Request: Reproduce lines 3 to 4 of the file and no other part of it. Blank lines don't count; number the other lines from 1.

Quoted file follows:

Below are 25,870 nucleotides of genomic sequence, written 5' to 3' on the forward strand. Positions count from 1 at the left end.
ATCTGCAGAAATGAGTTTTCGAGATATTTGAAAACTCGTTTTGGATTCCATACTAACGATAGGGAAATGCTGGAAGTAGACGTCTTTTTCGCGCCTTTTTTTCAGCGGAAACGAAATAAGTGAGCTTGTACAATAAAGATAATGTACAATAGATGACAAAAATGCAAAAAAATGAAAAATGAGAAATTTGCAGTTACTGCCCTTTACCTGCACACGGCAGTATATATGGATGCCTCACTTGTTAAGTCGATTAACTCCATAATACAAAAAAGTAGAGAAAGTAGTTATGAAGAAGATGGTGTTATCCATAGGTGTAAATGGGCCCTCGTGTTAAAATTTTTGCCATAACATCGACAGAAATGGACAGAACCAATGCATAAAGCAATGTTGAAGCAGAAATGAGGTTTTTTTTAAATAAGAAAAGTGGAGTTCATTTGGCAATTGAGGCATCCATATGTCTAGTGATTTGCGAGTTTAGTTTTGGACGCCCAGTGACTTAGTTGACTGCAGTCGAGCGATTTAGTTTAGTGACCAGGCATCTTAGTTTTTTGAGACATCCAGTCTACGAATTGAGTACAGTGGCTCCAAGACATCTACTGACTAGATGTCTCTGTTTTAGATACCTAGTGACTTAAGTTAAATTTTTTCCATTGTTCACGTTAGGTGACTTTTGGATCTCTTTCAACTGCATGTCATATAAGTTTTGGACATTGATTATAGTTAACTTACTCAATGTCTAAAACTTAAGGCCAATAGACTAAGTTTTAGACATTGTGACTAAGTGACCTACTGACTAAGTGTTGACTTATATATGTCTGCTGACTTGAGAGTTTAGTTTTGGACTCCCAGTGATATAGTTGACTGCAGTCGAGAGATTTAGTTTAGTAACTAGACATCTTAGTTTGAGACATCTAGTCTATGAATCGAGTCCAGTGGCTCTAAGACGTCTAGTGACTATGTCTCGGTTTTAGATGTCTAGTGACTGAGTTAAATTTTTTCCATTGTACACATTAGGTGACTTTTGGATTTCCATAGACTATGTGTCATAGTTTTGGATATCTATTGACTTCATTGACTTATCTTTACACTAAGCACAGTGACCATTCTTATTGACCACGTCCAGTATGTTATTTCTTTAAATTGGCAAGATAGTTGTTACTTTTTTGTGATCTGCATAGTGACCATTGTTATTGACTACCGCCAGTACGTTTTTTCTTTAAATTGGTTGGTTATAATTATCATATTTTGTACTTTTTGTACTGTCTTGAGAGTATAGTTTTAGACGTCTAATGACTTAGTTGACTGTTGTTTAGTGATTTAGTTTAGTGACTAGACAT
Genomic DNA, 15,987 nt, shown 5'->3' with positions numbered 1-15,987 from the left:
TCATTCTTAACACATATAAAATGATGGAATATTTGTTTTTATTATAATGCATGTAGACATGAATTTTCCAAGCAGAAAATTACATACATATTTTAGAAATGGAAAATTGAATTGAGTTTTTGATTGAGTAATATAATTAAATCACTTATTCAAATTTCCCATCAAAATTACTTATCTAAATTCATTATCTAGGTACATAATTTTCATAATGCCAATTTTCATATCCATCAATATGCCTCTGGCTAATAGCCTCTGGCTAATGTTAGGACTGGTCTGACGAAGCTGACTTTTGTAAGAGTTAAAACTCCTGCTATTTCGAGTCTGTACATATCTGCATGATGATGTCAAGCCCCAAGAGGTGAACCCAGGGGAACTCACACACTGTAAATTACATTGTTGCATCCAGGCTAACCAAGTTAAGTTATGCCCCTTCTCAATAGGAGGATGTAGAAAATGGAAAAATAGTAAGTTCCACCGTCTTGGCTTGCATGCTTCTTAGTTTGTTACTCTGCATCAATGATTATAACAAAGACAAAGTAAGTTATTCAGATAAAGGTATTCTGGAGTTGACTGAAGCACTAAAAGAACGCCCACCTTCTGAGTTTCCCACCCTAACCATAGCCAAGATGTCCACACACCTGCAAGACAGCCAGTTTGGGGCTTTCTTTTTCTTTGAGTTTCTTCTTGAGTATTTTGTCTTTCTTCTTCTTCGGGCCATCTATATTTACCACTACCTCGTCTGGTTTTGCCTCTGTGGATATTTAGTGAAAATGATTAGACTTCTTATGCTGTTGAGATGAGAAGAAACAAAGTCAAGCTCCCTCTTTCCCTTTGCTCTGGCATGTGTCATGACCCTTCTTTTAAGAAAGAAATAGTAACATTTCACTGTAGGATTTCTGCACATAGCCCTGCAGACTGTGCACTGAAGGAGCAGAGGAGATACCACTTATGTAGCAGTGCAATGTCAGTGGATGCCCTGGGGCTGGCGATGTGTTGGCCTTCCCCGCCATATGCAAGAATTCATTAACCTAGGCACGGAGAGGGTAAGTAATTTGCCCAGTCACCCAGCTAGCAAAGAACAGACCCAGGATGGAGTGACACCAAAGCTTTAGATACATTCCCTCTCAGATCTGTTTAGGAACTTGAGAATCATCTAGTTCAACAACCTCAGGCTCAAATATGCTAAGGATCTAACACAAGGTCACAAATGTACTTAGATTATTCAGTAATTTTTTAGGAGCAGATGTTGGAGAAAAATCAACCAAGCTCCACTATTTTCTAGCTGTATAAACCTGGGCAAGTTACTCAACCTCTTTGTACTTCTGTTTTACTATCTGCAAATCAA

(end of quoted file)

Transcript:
Genomic DNA, 15,987 nt, shown 5'->3' with positions numbered 1-15,987 from the left:
TCATTCTTAACACATATAAAATGATGGAATATTTGTTTTTATTATAATGCATGTAGACATGAATTTTCCAAGCAGAAAATTACATACATATTTTAGAAATGGAAAATTGAATTGAGTTTTTGATTGAGTAATATAATTAAATCACTTATTCAAATTTCCCATCAAAATTACTTATCTAAATTCATTATCTAGGTACATAATTTTCATAATGCCAATTTTCATATCCATCAATATGCCTCTGGCTAATAGCCTCTGGCTAATGTTAGGACTGGTCTGACGAAGCTGACTTTTGTAAGAGTTAAAACTCCTGCTATTTCGAGTCTGTACATATCTGCATGATGATGTCAAGCCCCAAGAGGTGAACCCAGGGGAACTCACACACTGTAAATTACATTGTTGCATCCAGGCTAACCAAGTTAAGTTATGCCCCTTCTCAATAGGAGGATGTAGAAAATGGAAAAATAGTAAGTTCCACCGTCTTGGCTTGCATGCTTCTTAGTTTGTTACTCTGCATCAATGATTATAACAAAGACAAAGTAAGTTATTCAGATAAAGGTATTCTGGAGTTGACTGAAGCACTAAAAGAACGCCCACCTTCTGAGTTTCCCACCCTAACCATAGCCAAGATGTCCACACACCTGCAAGACAGCCAGTTTGGGGCTTTCTTTTTCTTTGAGTTTCTTCTTGAGTATTTTGTCTTTCTTCTTCTTCGGGCCATCTATATTTACCACTACCTCGTCTGGTTTTGCCTCTGTGGATATTTAGTGAAAATGATTAGACTTCTTATGCTGTTGAGATGAGAAGAAACAAAGTCAAGCTCCCTCTTTCCCTTTGCTCTGGCATGTGTCATGACCCTTCTTTTAAGAAAGAAATAGTAACATTTCACTGTAGGATTTCTGCACATAGCCCTGCAGACTGTGCACTGAAGGAGCAGAGGAGATACCACTTATGTAGCAGTGCAATGTCAGTGGATGCCCTGGGGCTGGCGATGTGTTGGCCTTCCCCGCCATATGCAAGAATTCATTAACCTAGGCACGGAGAGGGTAAGTAATTTGCCCAGTCACCCAGCTAGCAAAGAACAGACCCAGGATGGAGTGACACCAAAGCTTTAGATACATTCCCTCTCAGATCTGTTTAGGAACTTGAGAATCATCTAGTTCAACAACCTCAGGCTCAAATATGCTAAGGATCTAACACAAGGTCACAAATGTACTTAGATTATTCAGTAATTTTTTAGGAGCAGATGTTGGAGAAAAATCAACCAAGCTCCACTATTTTCTAGCTGTATAAACCTGGGCAAGTTACTCAACCTCTTTGTACTTCTGTTTTACTATCTGCAAATCAA